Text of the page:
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By Andrew Gross
With the pandemic disrupting workforces and office spaces across the globe, enterprises everywhere are rethinking their approach to how — and where — people work. While many organizations report their employees’ productivity levels have been the same or higher while working remotely, it’s doubtful all companies will follow the example of Twitter and keep their entire workforce home forever. More likely, there will be a shift toward hybrid work environments that accommodate both in-office and remote employees.
That means enterprises need tools to help them balance collaboration and safety equally, enabling employees to interact and be productive without placing anyone in danger of contracting the virus.
Technology for safer, more effective collaboration
As we move into this new hybrid work reality, the very footprint of office spaces is likely to change to accommodate collaborative environments that are enlarged to support social distancing. Think fewer cubicles and shared desks, and more conference and meeting room spaces. With these dramatic changes, enterprises will need ways to enforce the new rules.
That’s where people counters come in. People-counting technology has been around for a decade or more, but it was never widely adopted in the enterprise, mainly because of security and privacy concerns. That’s all changed. It’s now a need-to-have, not just to protect employees from the virus, but also to shield employers from a potential lawsuit if an employee falls ill because a conference room was too crowded.
By deploying the latest Unified Communications (UC) and collaboration tools, which have cameras that support people counting, enterprises can achieve these safety measures, while also benefitting from improved productivity. In addition to counting people, these platforms also offer built-in reporting and cloud-based analytics, which can be used to better understand how employees use collaboration spaces and how they can be improved.
Some people counters in UC tools can also be set to proactively detect issues. For example, if the camera detects that a seventh person has entered a six-person-maximum conference room, the tool can alert facility managers or IT leaders, so they can intervene.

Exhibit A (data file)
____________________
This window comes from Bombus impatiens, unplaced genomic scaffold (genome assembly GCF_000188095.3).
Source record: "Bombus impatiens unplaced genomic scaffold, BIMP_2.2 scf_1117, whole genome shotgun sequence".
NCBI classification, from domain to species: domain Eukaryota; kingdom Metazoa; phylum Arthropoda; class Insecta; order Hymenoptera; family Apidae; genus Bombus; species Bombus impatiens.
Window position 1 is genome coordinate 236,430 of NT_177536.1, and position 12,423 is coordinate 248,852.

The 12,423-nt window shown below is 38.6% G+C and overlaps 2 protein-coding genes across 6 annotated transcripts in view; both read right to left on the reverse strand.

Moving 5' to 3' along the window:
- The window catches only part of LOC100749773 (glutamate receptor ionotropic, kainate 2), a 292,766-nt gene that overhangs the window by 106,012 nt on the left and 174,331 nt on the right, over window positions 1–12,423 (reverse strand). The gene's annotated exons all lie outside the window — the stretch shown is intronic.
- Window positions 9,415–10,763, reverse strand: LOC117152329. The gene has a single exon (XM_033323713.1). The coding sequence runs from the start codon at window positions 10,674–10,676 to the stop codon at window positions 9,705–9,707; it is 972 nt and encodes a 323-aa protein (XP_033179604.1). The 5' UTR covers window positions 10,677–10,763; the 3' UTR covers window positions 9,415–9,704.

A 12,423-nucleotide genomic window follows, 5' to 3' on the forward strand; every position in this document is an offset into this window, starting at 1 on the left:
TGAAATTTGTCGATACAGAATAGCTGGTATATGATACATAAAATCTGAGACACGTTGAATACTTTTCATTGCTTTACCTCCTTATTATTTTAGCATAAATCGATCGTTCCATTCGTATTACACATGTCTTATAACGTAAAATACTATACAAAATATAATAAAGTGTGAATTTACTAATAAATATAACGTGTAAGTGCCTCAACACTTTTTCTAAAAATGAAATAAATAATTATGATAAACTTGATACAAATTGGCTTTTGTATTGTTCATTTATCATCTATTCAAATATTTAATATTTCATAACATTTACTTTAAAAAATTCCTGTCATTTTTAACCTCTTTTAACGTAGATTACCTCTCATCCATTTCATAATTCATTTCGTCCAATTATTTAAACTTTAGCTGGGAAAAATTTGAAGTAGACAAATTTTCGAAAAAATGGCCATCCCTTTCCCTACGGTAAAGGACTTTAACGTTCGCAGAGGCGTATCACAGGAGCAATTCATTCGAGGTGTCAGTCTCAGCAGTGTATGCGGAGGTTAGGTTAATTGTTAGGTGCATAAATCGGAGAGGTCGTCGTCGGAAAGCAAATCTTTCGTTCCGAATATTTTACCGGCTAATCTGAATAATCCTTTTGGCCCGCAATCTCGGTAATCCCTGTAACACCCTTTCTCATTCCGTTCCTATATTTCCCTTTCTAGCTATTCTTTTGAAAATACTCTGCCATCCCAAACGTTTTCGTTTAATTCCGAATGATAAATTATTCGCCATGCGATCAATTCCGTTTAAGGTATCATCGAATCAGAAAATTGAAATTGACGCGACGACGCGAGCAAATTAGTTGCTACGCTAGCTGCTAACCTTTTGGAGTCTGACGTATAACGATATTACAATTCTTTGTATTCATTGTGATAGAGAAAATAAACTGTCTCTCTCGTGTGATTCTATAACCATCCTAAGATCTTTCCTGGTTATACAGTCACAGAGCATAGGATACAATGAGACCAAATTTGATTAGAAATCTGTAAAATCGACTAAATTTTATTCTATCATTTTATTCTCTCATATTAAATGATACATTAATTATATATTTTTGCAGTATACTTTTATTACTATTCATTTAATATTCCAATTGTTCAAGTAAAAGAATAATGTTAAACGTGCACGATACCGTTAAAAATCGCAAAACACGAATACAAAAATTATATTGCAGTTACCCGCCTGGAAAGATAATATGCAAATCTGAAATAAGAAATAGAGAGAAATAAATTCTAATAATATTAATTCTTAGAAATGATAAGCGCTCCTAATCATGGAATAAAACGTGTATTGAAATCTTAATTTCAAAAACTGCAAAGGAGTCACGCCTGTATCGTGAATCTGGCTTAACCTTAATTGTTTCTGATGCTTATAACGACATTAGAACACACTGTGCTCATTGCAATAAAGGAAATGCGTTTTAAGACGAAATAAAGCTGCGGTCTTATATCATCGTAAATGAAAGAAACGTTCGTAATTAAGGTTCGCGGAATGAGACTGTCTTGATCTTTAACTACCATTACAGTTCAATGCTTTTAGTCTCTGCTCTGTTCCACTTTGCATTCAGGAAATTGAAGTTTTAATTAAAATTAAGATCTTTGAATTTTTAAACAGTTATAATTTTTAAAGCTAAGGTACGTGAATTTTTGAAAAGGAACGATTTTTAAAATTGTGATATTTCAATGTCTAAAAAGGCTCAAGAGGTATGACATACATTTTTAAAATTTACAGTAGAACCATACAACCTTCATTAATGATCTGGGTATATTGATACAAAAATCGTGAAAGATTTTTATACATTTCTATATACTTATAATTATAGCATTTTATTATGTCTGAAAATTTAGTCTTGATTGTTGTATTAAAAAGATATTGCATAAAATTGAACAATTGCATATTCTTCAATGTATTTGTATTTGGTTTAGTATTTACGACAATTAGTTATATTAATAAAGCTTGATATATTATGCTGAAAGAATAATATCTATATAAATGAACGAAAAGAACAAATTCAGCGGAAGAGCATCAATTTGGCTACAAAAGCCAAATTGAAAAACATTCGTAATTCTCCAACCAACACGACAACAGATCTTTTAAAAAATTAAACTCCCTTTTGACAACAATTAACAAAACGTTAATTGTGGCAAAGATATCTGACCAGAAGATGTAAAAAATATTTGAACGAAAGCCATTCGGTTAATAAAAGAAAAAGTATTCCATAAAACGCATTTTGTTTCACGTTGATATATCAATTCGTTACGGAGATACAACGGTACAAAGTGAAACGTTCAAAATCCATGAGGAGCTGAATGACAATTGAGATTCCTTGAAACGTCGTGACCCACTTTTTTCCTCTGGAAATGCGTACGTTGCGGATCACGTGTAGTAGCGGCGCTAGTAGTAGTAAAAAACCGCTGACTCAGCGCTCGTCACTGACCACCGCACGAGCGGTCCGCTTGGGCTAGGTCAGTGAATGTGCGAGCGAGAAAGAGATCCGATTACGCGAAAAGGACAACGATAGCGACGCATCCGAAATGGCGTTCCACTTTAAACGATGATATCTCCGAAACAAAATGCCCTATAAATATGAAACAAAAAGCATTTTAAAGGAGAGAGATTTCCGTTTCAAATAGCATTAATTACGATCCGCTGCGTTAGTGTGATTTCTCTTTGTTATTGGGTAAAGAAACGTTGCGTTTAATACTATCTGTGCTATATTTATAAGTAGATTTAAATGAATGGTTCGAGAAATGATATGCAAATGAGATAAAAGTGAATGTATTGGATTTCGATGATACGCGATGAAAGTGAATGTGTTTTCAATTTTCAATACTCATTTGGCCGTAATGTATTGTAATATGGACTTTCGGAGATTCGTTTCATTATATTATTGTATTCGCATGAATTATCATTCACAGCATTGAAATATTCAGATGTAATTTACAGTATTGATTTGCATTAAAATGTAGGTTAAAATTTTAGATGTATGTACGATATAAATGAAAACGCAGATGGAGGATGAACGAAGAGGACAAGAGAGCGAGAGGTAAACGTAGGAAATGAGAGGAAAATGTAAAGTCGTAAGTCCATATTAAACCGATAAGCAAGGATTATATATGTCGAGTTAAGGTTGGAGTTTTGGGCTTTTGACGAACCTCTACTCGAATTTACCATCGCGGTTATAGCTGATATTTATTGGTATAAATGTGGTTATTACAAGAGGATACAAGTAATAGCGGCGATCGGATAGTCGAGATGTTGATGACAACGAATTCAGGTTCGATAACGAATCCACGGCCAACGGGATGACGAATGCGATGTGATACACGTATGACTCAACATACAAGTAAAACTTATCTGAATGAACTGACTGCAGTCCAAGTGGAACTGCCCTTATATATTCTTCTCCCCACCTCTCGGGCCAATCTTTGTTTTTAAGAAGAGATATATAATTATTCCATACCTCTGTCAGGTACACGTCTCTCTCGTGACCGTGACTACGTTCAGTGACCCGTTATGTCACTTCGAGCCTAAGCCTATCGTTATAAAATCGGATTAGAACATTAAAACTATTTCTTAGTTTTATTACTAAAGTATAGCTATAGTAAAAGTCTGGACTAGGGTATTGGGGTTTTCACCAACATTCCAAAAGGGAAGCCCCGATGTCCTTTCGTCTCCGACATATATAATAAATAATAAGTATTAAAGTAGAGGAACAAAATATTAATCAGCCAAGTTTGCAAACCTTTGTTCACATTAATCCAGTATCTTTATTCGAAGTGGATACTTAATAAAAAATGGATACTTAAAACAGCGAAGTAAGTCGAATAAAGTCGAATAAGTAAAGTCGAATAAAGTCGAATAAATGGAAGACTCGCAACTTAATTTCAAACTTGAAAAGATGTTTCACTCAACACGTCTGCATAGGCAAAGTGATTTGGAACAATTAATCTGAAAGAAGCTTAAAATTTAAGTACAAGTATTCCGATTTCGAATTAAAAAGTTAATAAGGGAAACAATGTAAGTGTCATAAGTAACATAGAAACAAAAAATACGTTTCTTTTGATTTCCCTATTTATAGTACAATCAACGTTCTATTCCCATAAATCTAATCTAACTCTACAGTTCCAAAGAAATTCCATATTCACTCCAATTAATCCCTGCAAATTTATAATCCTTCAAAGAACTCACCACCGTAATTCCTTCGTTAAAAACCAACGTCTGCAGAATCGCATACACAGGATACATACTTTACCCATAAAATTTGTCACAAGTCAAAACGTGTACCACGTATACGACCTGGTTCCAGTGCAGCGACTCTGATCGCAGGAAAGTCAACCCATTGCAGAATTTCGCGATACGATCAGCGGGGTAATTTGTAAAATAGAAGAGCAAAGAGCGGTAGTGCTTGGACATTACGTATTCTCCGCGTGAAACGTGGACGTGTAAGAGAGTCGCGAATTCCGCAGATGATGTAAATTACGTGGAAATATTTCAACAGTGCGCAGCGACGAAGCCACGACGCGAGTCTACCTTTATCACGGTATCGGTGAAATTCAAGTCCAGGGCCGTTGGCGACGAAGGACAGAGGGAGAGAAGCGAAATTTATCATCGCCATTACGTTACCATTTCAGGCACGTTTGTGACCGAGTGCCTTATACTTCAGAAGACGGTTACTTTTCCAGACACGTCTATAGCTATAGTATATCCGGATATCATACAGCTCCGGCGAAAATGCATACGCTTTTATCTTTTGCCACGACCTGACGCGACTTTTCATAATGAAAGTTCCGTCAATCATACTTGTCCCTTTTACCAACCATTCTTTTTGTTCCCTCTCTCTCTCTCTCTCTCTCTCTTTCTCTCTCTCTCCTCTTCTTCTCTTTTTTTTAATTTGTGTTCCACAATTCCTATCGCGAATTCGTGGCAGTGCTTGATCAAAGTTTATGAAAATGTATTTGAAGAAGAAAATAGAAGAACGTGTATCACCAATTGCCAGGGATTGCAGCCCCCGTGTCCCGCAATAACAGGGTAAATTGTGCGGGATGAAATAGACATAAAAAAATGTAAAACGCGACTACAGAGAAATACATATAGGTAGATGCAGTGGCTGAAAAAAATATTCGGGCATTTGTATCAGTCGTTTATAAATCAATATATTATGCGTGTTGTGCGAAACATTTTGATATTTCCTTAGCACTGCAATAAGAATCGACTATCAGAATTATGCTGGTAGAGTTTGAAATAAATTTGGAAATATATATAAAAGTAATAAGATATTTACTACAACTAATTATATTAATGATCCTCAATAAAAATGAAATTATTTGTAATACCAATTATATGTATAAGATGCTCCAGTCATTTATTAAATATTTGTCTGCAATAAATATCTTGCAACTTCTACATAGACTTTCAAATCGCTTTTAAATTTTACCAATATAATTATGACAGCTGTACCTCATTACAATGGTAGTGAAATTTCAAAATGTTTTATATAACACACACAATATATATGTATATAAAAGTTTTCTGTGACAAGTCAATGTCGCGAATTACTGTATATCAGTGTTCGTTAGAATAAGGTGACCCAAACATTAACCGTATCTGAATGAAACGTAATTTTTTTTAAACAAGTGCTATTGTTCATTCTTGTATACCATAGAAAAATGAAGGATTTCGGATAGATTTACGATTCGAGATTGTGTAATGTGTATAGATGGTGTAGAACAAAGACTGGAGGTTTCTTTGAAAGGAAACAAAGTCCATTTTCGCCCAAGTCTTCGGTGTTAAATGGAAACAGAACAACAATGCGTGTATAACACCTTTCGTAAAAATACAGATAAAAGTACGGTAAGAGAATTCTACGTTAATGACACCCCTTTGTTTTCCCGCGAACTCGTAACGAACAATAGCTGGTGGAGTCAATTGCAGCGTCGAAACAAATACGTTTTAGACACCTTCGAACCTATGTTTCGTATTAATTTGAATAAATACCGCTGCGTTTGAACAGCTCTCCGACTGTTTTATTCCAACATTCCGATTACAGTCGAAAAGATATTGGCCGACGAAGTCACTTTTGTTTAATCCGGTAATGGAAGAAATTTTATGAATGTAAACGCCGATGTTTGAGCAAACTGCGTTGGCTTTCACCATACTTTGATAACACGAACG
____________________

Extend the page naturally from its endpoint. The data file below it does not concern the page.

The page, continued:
To promote collaboration, advanced native room systems can tie into the UC platform. This allows the technology to support everyone in a meeting equally, whether they are in the room or remote. The digital display and UC platforms allow all participants to see each other, while high-quality audio technologies (soundbars, microphones, ceiling speakers, tabletop audio devices, etc.) ensure everyone can hear each other clearly.
Another technology that combines safety and collaboration is a personal device content-sharing gateway, which enables employees to use their own devices (laptops, mobile phones, etc.) to share content to another display. Meeting participants don’t have to touch anything that isn’t their own device, which helps prevent the spread of viruses around an office. Neither do they have to huddle around one person’s laptop in close quarters to review notes or a deck.
Additionally, personal device content-sharing gateways allow people to work from the devices with which they are most comfortable and familiar; they know where their files are, what shortcuts are programmed into the trackpad settings, and so on. Less time is wasted learning how to control a colleague’s device on the fly, which helps everyone make the most of the meeting.
Some personal device content-sharing gateways allow employees to cross-collaborate over other video conferencing systems that customers, vendors, or partners may use. For instance, an office that runs on Microsoft Teams® software can have a meeting with a remotely located vendor using Zoom Rooms™ software, with all participants enjoying the audio and video functionalities of the native room system.
A hybrid future
Every enterprise is in a different place with their return-to-work plans and procedures following the height of the first wave of the pandemic this past spring, and there is no playbook for this new reality. But one thing is for sure: safety and hygiene will now have to be prioritized just as highly as productivity and collaboration have been and will continue to be.
Enterprises can use this time to rethink and restructure their office spaces by deploying technologies that meet both needs at the same time, thus supporting employees’ safe return to work while meeting business goals and remaining profitable.